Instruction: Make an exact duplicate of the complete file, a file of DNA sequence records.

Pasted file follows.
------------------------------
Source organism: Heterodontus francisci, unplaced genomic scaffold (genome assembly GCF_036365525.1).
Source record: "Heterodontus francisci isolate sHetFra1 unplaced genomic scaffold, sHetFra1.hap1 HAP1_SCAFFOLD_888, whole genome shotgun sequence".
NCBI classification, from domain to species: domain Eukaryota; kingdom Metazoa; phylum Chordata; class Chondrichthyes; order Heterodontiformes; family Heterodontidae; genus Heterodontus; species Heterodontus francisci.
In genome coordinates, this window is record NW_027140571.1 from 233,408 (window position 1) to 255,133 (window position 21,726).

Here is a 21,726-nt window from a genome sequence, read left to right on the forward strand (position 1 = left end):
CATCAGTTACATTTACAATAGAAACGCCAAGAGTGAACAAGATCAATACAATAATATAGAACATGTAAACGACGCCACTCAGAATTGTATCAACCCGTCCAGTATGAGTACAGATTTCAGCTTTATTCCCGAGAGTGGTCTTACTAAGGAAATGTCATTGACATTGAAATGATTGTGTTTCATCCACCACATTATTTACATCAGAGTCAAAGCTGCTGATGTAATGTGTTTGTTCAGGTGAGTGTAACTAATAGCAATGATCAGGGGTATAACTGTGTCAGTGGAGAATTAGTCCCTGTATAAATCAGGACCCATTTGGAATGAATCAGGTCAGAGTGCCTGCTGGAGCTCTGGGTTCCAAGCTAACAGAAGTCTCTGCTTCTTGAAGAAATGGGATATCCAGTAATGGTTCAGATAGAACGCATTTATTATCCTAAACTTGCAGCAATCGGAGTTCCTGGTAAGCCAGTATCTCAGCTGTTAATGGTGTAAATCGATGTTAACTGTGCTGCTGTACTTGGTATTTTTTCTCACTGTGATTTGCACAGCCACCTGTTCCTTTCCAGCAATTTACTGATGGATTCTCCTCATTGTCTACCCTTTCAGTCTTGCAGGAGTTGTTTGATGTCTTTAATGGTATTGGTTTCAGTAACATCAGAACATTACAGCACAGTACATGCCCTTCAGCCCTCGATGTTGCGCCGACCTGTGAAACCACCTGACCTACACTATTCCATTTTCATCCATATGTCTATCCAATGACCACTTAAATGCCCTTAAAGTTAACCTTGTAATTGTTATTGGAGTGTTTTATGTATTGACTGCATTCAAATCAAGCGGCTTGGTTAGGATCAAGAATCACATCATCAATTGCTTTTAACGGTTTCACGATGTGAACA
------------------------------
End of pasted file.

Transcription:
Source organism: Heterodontus francisci, unplaced genomic scaffold (genome assembly GCF_036365525.1).
Source record: "Heterodontus francisci isolate sHetFra1 unplaced genomic scaffold, sHetFra1.hap1 HAP1_SCAFFOLD_888, whole genome shotgun sequence".
NCBI classification, from domain to species: domain Eukaryota; kingdom Metazoa; phylum Chordata; class Chondrichthyes; order Heterodontiformes; family Heterodontidae; genus Heterodontus; species Heterodontus francisci.
In genome coordinates, this window is record NW_027140571.1 from 233,408 (window position 1) to 255,133 (window position 21,726).

Here is a 21,726-nt window from a genome sequence, read left to right on the forward strand (position 1 = left end):
CATCAGTTACATTTACAATAGAAACGCCAAGAGTGAACAAGATCAATACAATAATATAGAACATGTAAACGACGCCACTCAGAATTGTATCAACCCGTCCAGTATGAGTACAGATTTCAGCTTTATTCCCGAGAGTGGTCTTACTAAGGAAATGTCATTGACATTGAAATGATTGTGTTTCATCCACCACATTATTTACATCAGAGTCAAAGCTGCTGATGTAATGTGTTTGTTCAGGTGAGTGTAACTAATAGCAATGATCAGGGGTATAACTGTGTCAGTGGAGAATTAGTCCCTGTATAAATCAGGACCCATTTGGAATGAATCAGGTCAGAGTGCCTGCTGGAGCTCTGGGTTCCAAGCTAACAGAAGTCTCTGCTTCTTGAAGAAATGGGATATCCAGTAATGGTTCAGATAGAACGCATTTATTATCCTAAACTTGCAGCAATCGGAGTTCCTGGTAAGCCAGTATCTCAGCTGTTAATGGTGTAAATCGATGTTAACTGTGCTGCTGTACTTGGTATTTTTTCTCACTGTGATTTGCACAGCCACCTGTTCCTTTCCAGCAATTTACTGATGGATTCTCCTCATTGTCTACCCTTTCAGTCTTGCAGGAGTTGTTTGATGTCTTTAATGGTATTGGTTTCAGTAACATCAGAACATTACAGCACAGTACATGCCCTTCAGCCCTCGATGTTGCGCCGACCTGTGAAACCACCTGACCTACACTATTCCATTTTCATCCATATGTCTATCCAATGACCACTTAAATGCCCTTAAAGTTAACCTTGTAATTGTTATTGGAGTGTTTTATGTATTGACTGCATTCAAATCAAGCGGCTTGGTTAGGATCAAGAATCACATCATCAATTGCTTTTAACGGTTTCACGATGTGAACA